4. I went to Girl Scout Camp at age 10— is that a possibility for Abigail? I had a great time, GREAT! The very first evening, we all gathered in the huge dining hall and went over table manners. Everything! How to pass things, which fork to use: all of it. As a grown-ass woman, I still think back to those table manner teachings—-> and I had a very strict upbringing with respect to manners at home.

    1. My first 6 years of camp were spent at the now defunct Girl Scout camp, Te Ata, in Bear Mountain, New York. I adored it! No hot water, no indoor toilets, no electricity in the cabins. I loved sharing a tent with others and even didn’t mind the required “fatigue duty”….cleaning latrines, cleaning the bugs off lanterns, etc.

  5. I went to sleepaway camp for four years, starting after I turned 13 and was getting into a lot of trouble in middle school. When I asked my mom about whether or not it was a possibility to go away for the summer and believe me, she was all for it. Thirteen was the hardest year. The vacation was much needed on both ends.

    The thing about camp is that it affords children the opportunity to be someone different than they are at home, perhaps a version of themselves that’s more true and free – at least that’s how I felt. So I couldn’t agree more that sending them to a place where they don’t have any friends is ideal because it is absolutely a clean slate for kids to be themselves in an environment where creativity and independence is encouraged.

    The first camp I went to was Camp Waziyatah in Waterford, Maine. I live in the Bay Area of California, so trust that I did not know a single soul there. It was one of the most transformative experiences of my life. I still think so fondly on the days spent outside, waterskiing, riding horses, making arts and crafts, doing theatre/talent shows, coming back to the bunk absolutely drained from the exhilaration and the sun, flopping on my 1.5in thick mattress and just sleeping harder than a fucking rock. Then waking up at 6:45am and doing it all over again for the next four weeks.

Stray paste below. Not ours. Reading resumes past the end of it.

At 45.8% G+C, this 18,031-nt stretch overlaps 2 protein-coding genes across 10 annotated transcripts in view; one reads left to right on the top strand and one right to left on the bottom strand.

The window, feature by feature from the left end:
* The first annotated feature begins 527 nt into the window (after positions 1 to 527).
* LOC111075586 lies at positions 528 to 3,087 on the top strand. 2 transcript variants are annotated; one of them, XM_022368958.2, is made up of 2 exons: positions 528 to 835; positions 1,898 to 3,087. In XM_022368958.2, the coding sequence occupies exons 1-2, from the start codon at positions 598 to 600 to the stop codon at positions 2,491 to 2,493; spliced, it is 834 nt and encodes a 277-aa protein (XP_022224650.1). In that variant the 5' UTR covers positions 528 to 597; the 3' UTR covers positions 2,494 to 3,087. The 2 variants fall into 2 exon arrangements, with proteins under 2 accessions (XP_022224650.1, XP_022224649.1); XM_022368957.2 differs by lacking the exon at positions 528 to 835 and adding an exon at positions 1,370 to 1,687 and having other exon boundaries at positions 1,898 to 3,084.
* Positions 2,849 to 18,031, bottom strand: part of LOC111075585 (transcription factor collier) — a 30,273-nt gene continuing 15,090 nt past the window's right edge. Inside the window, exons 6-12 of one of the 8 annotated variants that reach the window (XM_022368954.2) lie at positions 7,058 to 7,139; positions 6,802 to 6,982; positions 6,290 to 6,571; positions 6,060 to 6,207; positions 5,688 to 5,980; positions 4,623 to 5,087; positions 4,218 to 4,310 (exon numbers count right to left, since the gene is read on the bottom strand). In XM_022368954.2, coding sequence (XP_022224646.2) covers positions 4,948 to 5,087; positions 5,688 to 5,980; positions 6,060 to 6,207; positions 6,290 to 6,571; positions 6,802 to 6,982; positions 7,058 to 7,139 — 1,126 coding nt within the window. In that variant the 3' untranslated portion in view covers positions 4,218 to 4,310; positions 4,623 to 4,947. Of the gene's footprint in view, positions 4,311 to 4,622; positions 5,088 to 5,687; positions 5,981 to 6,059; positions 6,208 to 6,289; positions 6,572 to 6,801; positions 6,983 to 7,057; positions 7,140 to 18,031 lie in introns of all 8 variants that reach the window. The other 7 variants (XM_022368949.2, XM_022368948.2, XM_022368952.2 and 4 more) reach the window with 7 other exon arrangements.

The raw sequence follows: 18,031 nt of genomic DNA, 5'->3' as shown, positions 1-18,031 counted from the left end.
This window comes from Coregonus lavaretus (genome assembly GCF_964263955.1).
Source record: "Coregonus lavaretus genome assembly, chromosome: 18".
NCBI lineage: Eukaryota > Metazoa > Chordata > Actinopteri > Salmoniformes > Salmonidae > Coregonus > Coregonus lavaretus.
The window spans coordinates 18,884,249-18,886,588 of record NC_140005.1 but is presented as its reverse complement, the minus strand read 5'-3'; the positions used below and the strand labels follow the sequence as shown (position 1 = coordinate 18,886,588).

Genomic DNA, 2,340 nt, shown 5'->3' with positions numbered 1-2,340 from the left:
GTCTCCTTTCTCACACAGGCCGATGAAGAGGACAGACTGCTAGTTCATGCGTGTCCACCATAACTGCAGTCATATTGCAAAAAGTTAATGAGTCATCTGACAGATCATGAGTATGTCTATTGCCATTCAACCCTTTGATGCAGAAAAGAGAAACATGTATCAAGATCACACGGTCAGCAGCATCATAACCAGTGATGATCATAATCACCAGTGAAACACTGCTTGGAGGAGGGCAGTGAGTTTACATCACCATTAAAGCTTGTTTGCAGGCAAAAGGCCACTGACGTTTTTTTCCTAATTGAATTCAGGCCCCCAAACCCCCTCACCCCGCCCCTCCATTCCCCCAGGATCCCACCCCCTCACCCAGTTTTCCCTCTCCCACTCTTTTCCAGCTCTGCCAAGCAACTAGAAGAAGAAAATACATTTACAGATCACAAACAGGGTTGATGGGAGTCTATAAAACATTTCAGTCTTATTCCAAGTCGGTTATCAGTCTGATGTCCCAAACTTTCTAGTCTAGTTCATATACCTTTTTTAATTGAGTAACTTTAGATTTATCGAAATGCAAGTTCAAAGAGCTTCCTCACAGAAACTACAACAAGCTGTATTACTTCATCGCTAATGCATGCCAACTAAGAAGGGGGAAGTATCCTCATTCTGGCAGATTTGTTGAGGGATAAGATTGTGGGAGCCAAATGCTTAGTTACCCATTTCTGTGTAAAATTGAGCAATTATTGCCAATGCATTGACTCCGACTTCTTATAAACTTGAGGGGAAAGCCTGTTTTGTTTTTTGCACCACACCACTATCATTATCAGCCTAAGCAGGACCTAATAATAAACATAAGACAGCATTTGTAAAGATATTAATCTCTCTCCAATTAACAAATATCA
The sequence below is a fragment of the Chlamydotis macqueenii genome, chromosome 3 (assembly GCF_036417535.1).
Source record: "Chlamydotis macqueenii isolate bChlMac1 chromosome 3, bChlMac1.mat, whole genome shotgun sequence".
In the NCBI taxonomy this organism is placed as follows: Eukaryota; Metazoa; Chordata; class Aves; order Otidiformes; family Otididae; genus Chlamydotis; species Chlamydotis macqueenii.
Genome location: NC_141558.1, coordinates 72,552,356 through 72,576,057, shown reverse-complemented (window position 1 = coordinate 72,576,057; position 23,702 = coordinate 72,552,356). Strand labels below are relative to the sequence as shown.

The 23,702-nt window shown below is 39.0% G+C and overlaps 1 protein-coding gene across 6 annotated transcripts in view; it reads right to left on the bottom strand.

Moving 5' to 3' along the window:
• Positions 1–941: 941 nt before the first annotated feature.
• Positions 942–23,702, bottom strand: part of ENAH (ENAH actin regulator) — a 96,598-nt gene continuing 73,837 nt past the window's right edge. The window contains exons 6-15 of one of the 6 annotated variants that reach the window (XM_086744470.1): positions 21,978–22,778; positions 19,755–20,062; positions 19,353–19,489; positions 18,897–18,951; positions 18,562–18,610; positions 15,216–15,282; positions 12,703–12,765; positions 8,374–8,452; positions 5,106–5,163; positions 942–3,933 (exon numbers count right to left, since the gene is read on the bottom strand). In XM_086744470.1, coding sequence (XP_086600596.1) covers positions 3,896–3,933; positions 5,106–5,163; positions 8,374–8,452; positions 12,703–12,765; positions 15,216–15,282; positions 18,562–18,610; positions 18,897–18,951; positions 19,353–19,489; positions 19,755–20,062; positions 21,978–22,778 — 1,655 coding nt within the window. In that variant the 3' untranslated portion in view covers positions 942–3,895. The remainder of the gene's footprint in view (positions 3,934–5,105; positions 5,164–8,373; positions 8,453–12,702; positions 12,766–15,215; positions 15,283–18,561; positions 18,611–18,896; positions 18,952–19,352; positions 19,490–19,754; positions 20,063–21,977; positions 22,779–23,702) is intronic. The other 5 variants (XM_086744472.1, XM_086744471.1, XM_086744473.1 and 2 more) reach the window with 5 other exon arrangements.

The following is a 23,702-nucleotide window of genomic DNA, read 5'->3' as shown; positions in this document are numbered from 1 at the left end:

The second camp I went to was Snow Mountain Camp in Nevada City, Ca. When my previous camp was at capacity and couldn’t take my registration I knew that I had to find another place to spend my summer, that’s how much of an impact it had on me. I still remember comparing brochures with my mom (back when websites were merely secondary and printed collateral was king) and trying to decide where my new summer home would be.

    I could go on and on and on about camp, but you know. You went. It’s absolutely magic, and if you could bottle its essence your pockets would be lined with endless money from generations of people who are still trying to get high off nostalgia.

  6. I wonder if camp is a regional thing, because I am from the Midwest and lived here most of my life, and camp is a pretty rare thing. Maybe people would go to the occasional sports-centric week long camp. But for multiple weeks, it just isn’t something I am really familiar with. I can definitely see the advantages of it, but I don’t think it is the only way to foster independence or keep kids occupied during the summer. One thing that I’m really glad my mother did with us is make sure we were bored sometimes. Seriously. It helped me and my brother learn to entertain ourselves and be creative. It’s okay to have an afternoon or two (or all of them…) per week where your kids are left to their own devices.